This paper presents the recording paradigm and the perceptual evaluation of a corpus of 16 prosodic social affects performed by a set of 8 native American English speakers (5f, 3m). The social affects are defined according to given communication goals in predefined social contexts, such as varying the relative hierarchical relation between the speaker and the interlocutor. The prosodic and facial strategies are evaluated by native listeners, rating their performance for achieving the targeted communication goal. Variations in the prosodic and facial strategies observed are then described and discussed in light of Ohala's frequency code. By selecting the best performances, 15 social affects were analyzed. Given the dimension of dominance as a main aspect related to the observed pitch level, the complexity of expressions is reflected in the multiparametric nature of the prosody. Voicing strength seems to be an important part of the acoustic information. In addition, the visual expressions allow an efficient interpretation of prosodic communication goals. Individual strategies to perform these social affects are observed in the prosodic variations, and may be related to factors such as the extraversion of speakers, their gender, and intrinsic pitch.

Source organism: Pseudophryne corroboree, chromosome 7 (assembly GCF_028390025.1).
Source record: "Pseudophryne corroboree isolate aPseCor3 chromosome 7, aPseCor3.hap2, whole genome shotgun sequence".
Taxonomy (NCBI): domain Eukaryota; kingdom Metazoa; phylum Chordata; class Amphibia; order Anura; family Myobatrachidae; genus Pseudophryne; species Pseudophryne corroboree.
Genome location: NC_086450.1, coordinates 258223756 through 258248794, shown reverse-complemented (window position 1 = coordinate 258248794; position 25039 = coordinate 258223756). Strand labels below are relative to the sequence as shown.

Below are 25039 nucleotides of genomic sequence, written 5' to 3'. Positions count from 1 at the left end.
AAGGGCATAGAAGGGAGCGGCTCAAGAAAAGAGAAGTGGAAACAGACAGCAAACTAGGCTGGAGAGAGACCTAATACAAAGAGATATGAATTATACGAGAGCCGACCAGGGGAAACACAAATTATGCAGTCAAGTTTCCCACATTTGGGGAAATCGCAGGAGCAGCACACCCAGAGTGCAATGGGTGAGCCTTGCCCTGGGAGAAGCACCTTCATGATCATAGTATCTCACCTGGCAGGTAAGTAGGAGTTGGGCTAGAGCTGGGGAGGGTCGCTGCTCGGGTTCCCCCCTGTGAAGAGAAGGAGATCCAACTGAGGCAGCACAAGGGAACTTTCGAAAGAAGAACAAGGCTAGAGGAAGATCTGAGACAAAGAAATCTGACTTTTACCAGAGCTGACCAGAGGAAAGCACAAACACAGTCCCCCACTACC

Bibliographic reference. Rilliard, Albert / Erickson, Donna / Shochi, Takaaki / Moraes, João Antônio de (2013): "Social face to face communication — American English attitudinal prosody", In INTERSPEECH-2013, 1648-1652.